Monday, 21 July 2014

"Hot Air" Delivers The Cold Hard Facts About New Zealand's Response To Climate Change

Watch It And Weep: Alister Barry's Hot Air documents the losing battle, waged since 1990, between the politicians of good-will from both sides of the House who attempted to do something to mitigate the effects of climate change and the ruthless representatives of New Zealand's largest industries who opposed them.

IF YOU SEE only one film in the 2014 NZ International Film Festival see Alister Barry's feature-length documentary, Hot Air.
 
This chilling exposé of the strategy and tactics adopted by New Zealand's largest industries to ensure that no effective action to combat climate change is ever undertaken in this country should be viewed by every voter.
 
Hot Air constitutes one of the most persuasive arguments for radical, ruthless and rapid policy implementation on behalf of people and planet I have ever encountered.
 
The documentary proves conclusively that if a government opts for “business as usual” politics, then it is “business” that usually always wins.
 
Hot Air screens on the following dates at the following locations:
 
 
AUCKLAND
 
Friday 1 August  1:00 p.m.  Sky City Cinema
Saturday 2 August  3:30 p.m. Sky City Cinema
 
WELLINGTON
 
Thursday 31 July  6:15 p.m.  Paramount Cinema (World Premiere)
Wednesday 6 August 11.00 a.m.  Paramount Cinema
 
DUNEDIN
 
Friday  8 August  1:00 pm  Rialto
Sunday 10 August  1:15pm  Rialto
 
CHRISTCHURCH
 
Monday  11 Aug  6.00pm  Hoyts Northlands 3
Tuesday  12 August 11.00am  Hoyts Northlands 3
 
 
DO NOT MISS IT!
 
This posting is exclusive to the Bowalley Road blogsite.
 

6 comments:

jh said...

Chris Trotter, admit: immigration is Holy Writ on the left.
There is no truly green population in modern economies other than the Amish and even modestly green people will be emitting lots of CO2. It is time for the left to confront the fact that people are the problem.

Chris Trotter said...

To: JH.

This comment is utterly impenetrable to reasonable interpretation.

What on earth are you trying to say - apart from "to be taken seriously as a proponent of actions designed to combat global warming you first have to revert to the technology of the Middle Ages" - and do you really expect such a ridiculous position to be taken seriously?

Of course, you could be trying to tell us that the planet can only be saved by eliminating the human species - but that would be even worse!

Anonymous said...

Ha! jh has a hammer, so all issues must be nails.

jh said...

Arguing in favour of immigration is by implication arguing that we are better off with a larger population (and by implication) a bigger economy. Every time a group opposes mining or a dam the proponents talk jobs and incomes. So while Eugenie Sage is opposing the Central Plains irrigation scheme Keith Locke had been saying "anti immigration has no place in the Green party".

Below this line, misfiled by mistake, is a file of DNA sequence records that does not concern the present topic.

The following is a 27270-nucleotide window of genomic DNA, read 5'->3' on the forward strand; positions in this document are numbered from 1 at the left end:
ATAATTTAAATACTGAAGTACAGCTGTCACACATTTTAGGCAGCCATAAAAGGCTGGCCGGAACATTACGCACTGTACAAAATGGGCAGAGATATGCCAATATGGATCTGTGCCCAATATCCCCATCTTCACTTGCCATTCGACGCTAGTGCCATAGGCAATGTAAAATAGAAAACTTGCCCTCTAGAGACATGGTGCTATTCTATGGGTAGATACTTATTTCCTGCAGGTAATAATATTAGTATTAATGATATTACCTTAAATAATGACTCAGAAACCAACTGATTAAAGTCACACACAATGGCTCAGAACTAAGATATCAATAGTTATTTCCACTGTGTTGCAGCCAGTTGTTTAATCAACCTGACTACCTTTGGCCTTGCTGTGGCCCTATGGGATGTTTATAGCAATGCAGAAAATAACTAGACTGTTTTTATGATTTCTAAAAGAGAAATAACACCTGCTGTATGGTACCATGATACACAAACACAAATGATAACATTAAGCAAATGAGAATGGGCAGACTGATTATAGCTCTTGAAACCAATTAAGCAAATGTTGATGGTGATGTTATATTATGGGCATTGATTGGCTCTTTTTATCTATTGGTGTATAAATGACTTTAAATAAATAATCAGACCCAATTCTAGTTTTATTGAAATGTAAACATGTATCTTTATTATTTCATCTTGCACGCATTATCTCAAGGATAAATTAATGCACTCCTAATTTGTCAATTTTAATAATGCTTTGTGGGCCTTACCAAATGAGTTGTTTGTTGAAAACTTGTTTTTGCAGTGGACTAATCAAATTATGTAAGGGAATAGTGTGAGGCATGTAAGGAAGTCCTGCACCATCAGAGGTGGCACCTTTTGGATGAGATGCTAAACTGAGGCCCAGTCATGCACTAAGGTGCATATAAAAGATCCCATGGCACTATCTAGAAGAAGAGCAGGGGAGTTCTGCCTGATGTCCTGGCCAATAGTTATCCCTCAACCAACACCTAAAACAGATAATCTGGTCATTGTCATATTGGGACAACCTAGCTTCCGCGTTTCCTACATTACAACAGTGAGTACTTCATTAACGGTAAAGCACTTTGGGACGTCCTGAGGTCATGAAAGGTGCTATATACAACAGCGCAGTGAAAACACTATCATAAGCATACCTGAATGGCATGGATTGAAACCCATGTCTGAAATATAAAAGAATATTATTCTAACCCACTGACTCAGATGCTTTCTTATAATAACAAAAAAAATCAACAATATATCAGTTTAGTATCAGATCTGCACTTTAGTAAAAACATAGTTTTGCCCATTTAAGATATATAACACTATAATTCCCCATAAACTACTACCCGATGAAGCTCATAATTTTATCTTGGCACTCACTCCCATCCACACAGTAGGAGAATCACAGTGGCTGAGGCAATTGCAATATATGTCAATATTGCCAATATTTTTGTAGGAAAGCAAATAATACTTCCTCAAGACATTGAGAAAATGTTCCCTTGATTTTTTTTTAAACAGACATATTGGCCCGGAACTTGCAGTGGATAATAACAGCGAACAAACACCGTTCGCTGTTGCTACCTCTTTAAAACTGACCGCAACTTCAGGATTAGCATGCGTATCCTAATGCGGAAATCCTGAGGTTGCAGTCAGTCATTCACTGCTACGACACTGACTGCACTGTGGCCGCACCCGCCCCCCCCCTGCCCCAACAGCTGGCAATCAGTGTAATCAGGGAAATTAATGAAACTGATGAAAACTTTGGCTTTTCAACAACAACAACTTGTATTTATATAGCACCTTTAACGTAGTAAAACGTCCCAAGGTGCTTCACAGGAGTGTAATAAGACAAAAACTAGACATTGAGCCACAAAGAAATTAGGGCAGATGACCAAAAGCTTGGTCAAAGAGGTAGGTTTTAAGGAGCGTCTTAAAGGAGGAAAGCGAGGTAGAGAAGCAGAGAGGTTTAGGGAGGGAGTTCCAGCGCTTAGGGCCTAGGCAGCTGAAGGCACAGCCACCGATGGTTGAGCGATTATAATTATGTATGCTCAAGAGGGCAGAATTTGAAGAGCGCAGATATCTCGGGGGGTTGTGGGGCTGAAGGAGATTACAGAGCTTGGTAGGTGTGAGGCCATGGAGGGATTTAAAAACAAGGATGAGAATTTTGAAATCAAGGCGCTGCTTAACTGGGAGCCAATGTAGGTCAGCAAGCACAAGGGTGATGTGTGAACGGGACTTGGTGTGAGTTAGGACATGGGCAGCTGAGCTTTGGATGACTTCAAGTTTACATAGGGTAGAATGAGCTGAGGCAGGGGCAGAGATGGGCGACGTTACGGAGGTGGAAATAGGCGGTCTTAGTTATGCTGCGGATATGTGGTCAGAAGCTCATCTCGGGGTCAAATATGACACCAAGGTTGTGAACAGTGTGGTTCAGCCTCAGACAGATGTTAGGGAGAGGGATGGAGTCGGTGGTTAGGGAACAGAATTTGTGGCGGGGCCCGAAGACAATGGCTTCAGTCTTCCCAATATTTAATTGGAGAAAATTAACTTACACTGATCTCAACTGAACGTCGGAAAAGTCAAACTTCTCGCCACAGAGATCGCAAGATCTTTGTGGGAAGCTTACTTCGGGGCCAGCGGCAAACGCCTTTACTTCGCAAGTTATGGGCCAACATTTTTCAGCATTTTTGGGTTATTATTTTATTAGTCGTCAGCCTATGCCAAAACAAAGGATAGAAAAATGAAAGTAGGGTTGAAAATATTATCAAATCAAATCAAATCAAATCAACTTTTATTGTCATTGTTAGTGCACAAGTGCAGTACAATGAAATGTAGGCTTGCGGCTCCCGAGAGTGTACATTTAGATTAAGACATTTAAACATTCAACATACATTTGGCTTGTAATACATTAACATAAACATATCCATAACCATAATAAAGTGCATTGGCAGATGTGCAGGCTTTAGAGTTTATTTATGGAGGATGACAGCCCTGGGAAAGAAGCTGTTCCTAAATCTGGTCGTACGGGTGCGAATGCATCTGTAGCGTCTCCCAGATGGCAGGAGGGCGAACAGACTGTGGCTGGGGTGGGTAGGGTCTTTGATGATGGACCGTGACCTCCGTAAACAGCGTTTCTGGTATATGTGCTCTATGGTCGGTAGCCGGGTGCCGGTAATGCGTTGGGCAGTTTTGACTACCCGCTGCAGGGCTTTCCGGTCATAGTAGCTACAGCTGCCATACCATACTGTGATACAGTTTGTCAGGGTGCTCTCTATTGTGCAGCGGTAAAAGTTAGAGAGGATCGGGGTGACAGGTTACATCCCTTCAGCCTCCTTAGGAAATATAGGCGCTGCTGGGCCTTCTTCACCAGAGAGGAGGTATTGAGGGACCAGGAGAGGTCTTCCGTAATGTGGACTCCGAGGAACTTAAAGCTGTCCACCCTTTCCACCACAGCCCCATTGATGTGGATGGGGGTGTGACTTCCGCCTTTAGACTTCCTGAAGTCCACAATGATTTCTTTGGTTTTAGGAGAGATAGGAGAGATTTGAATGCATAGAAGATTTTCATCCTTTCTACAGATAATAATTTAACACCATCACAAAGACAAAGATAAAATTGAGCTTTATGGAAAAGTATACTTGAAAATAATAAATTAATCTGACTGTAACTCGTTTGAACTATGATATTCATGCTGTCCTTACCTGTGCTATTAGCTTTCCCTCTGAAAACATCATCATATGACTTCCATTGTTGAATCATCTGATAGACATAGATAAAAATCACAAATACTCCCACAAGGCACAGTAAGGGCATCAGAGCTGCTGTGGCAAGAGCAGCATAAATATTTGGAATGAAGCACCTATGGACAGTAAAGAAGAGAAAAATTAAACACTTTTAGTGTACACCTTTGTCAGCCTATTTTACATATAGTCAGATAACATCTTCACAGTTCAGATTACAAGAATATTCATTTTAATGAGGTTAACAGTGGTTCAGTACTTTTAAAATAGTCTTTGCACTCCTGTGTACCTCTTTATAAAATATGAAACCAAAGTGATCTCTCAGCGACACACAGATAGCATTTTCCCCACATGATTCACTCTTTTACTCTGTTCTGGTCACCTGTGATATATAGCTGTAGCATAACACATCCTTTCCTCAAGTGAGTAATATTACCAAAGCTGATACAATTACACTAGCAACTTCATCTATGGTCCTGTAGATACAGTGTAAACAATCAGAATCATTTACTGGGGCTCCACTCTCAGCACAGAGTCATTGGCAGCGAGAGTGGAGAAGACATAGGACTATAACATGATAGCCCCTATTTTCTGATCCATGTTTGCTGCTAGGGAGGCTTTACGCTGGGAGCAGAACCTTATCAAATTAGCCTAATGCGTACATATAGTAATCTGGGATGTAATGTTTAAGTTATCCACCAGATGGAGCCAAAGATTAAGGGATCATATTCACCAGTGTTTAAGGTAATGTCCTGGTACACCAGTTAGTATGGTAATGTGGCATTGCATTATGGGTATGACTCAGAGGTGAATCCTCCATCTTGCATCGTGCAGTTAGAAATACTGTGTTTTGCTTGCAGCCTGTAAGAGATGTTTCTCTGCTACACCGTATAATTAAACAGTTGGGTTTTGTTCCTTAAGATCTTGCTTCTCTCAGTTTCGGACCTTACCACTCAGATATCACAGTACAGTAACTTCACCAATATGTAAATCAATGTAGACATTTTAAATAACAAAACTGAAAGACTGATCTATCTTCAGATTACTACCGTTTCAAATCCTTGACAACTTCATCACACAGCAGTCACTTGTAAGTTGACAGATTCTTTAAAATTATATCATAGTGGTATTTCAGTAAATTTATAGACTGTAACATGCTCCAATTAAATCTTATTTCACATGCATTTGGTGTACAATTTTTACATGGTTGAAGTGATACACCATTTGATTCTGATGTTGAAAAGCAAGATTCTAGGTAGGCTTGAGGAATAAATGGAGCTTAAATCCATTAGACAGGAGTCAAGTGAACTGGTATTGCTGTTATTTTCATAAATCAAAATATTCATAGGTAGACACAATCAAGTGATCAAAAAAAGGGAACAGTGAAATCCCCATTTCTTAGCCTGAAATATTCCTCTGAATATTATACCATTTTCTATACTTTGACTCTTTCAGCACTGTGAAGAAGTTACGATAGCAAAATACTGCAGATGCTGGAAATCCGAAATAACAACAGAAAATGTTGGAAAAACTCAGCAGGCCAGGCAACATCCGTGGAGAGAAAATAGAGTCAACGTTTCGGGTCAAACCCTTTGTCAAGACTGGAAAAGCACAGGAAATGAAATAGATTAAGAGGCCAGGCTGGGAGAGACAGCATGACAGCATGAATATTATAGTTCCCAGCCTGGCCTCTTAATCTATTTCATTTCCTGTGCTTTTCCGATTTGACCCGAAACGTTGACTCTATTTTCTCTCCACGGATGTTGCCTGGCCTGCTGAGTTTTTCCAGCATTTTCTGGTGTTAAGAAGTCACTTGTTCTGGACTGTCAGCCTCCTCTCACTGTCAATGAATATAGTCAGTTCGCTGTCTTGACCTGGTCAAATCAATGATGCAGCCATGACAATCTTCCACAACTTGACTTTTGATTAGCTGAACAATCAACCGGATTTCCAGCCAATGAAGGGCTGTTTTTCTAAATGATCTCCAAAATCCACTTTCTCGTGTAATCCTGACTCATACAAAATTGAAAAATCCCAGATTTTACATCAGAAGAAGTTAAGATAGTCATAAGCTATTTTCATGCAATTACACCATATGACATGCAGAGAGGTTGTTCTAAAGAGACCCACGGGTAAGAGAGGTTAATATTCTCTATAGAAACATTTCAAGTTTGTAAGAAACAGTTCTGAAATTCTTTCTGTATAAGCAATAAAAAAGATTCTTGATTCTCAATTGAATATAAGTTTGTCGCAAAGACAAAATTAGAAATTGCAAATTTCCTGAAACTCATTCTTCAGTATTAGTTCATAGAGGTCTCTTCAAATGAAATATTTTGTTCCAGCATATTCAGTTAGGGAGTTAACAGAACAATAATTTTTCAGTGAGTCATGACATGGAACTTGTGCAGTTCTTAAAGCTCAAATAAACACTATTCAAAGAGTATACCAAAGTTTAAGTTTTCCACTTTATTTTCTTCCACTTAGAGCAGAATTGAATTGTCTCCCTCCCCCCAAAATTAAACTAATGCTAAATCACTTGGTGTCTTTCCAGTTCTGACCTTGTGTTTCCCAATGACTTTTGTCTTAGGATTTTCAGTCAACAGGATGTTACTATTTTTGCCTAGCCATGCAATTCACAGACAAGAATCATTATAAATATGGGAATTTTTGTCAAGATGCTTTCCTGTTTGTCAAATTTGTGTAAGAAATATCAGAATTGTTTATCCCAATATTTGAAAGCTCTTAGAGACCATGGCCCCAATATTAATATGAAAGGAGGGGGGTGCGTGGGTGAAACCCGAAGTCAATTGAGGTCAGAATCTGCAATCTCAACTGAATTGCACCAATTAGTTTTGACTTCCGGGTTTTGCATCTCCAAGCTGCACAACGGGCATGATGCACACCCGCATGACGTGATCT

You might argue that it doesn't matter on a world scale (more people here is less people there), but what is being argued most often is that we are in a better state by having more people here (or U.K, Australia, Canada). Evidence to the contrary (Savings Working Group, Treasury, Reserve Bank) is ignored by the left-wing (or pro business) media.
What is being overlooked is showing how one nation should behave (regional sustainability). A social justice paradigm dominates an ecological paradigm. In Professor Kenneth Cumberland's 1970's TV Series Landmarks he describes Christchurch as a "distribution center for the farmland on the Canterbury Plain and similarly Auckland (Waikato) and Dunedin. Now Auckland like Melbourne grows on growth. When the growth stops people still need to produce goods and services as a means of exchange. While we talk about "green jobs" and "green economy" those jobs and that economy doesn't yet exist.

jh said...

Ha! jh has a hammer, so all issues must be nails.
.....
National is like that:
"In considering the case for large positive effects of migration, this paper explores the possible roles of factor price equalisation, different migrant characteristics, capital
utilisation, scale and agglomeration, and international connectedness, and the scope for
migration to mitigate population ageing and generate positive fiscal impacts. The balance
of evidence suggests that none of these elements presently generate large positive impacts,[after 20 years of high population growth] although it is possible that the effects of international connectedness and scale and agglomeration operate with long lags. The only likely future source of large positive
effects is the *possibility* that greater scale and agglomeration, coupled with migrant diversity, *could* lead to increased innovation. "
Executive summary Treasury Paper 14-10.
"In BNZ Chief Economist Tony Alexander's weekly overview, Auckland house prices are set to move upwards nicely. Here are his 19 reasons why:
3. The government is explicitly aiming to grow Auckland’s population as a means of achieving “agglomeration” benefits for economic growth which accrue from high interaction amongst economic players.
http://www.davidwhitburn.com/blogs/auckland-house-prices-to-rise-over-10-in-2013/

are you impressed anonymous?

Anonymous said...

Not at all. How then should NZ and the world combat climate change?